Why you shouldn’t say ‘My names are…’

People who say ‘My names are…’ think they know simple grammar than most of us because when two to three names are mentioned, they assume that’s a plural noun phrase. For the ones who would listen, let’s tell them this: a full name is a singular nominal concept because it refers to one individual and represents a singular object. Whether you have one or ten first names before your surname, they refer to YOU. They all combine to form your identity. Examples: My name is Mirabel Spencer. My name is Brian…

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Asking questions: difference between ‘which’ and ‘what’

Both which and what are used to ask questions and might be used interchangeably. However, there’s a slight distinctive difference. which When we have limited choices (e.g. two or three things to choose from), we usually prefer which. Examples: Which of the shoes should I wear? The blue or pink one? He asked which of my daughters was getting married. What We prefer the use of what when we have an unlimited number of possible answers. Examples: What is your name? What is your opinion on this issue? Apart from the above…

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How to use ‘such as’ correctly

We use such as to give an example or examples that corroborate what we’re saying or writing. It’s a formal expression used in giving accurate information when explaining a point. When we use such as to give a singular example in writing, we don’t need a comma before it; when we use it for multiple examples, a comma is needed. Examples: Educational institutions such as Temple Schools provide comprehensive education. Monica couldn’t afford the basic necessities such as shelter. It’s better to use natural remedies, such as exercise, organic food and water…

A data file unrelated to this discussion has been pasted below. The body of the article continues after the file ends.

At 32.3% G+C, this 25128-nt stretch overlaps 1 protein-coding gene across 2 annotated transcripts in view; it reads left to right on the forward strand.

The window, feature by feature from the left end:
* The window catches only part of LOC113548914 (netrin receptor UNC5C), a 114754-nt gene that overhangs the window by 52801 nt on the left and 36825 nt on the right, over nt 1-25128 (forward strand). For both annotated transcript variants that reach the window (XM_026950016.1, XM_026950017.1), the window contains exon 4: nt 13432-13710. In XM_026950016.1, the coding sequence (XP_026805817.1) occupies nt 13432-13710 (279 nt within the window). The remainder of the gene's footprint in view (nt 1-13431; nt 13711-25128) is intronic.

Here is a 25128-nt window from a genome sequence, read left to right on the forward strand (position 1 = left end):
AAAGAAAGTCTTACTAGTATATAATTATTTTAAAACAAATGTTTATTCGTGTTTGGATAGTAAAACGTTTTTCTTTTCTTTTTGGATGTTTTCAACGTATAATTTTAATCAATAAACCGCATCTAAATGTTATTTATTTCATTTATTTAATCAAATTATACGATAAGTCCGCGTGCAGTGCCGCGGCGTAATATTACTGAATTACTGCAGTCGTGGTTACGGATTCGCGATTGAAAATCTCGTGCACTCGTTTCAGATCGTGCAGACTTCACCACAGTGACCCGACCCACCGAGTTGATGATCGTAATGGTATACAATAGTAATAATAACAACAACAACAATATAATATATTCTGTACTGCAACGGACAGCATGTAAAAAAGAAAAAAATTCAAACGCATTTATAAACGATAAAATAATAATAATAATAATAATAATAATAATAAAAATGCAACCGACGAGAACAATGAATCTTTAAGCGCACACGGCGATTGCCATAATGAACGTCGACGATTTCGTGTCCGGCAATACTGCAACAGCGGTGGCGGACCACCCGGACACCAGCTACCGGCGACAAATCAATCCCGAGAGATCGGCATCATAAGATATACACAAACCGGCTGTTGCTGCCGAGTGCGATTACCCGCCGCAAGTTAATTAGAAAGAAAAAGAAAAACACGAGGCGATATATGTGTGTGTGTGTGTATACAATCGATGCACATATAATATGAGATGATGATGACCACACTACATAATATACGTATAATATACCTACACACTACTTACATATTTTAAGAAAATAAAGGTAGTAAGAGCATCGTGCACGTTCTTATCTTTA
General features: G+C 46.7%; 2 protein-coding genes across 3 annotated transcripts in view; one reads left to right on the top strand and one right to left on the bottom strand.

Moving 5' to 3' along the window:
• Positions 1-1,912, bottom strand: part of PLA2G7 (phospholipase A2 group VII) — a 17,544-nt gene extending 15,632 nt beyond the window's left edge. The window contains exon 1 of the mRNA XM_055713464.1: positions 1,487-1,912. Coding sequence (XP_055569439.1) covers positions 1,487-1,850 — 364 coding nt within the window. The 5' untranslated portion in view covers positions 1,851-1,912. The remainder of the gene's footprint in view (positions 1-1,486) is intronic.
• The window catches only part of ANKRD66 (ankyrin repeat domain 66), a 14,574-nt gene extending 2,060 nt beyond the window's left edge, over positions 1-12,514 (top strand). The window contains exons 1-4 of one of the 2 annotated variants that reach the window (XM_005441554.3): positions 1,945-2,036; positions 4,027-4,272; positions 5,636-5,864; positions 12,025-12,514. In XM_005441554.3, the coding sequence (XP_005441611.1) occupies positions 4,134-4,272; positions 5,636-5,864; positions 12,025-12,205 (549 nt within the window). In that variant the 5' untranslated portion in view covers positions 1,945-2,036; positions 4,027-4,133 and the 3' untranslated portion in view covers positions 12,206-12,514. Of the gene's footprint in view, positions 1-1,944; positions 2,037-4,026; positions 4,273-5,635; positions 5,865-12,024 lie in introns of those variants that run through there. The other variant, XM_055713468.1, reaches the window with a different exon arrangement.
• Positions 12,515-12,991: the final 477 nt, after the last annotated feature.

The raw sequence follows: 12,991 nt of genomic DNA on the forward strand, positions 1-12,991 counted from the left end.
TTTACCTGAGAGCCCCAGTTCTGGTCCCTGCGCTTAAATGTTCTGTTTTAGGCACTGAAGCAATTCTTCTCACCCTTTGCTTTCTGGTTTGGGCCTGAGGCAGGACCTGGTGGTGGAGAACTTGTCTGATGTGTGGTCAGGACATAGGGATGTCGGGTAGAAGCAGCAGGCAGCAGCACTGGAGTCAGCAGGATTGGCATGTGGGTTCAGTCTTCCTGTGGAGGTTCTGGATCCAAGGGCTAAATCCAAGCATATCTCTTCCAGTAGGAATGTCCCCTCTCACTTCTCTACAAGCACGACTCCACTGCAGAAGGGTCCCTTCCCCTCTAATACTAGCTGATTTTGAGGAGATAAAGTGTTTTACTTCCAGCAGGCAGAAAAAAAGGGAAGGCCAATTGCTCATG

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Quotation marks: uses, rules, British/American styles

Quotation marks (inverted commas) are one of the unique punctuation marks in English. They’re generally used to show what someone has said, though they have other uses. Moreover, they’re sometimes used in different ways in British and American English. Uses of quotation marks To enclose a direct speech. Example: ‘Who else was there with him?’ she queried. Note that the word following the closing quotation mark starts with a small letter (unless it’s a proper noun or ‘I’).   To draw attention to emphasized or unusual words, such as informal…

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Adverbs: types, functions, exceptions

An adverb tells us more about a verb, an adjective, another adverb or even a noun phrase. General definition sometimes ignore the noun phrase part but you should know it exists. You can form adverbs from some adjectives with the addition of -ly. However, some adverbs are the same as adjectives. Examples: fast, straight, hard (hardly is also an adverb), likely, etc. Like adjectives, adverbs use more as comparative and most as superlative. Examples: more slowly, most likely. Adverbs usually express manner, time, place, frequency, etc: they tell us how…

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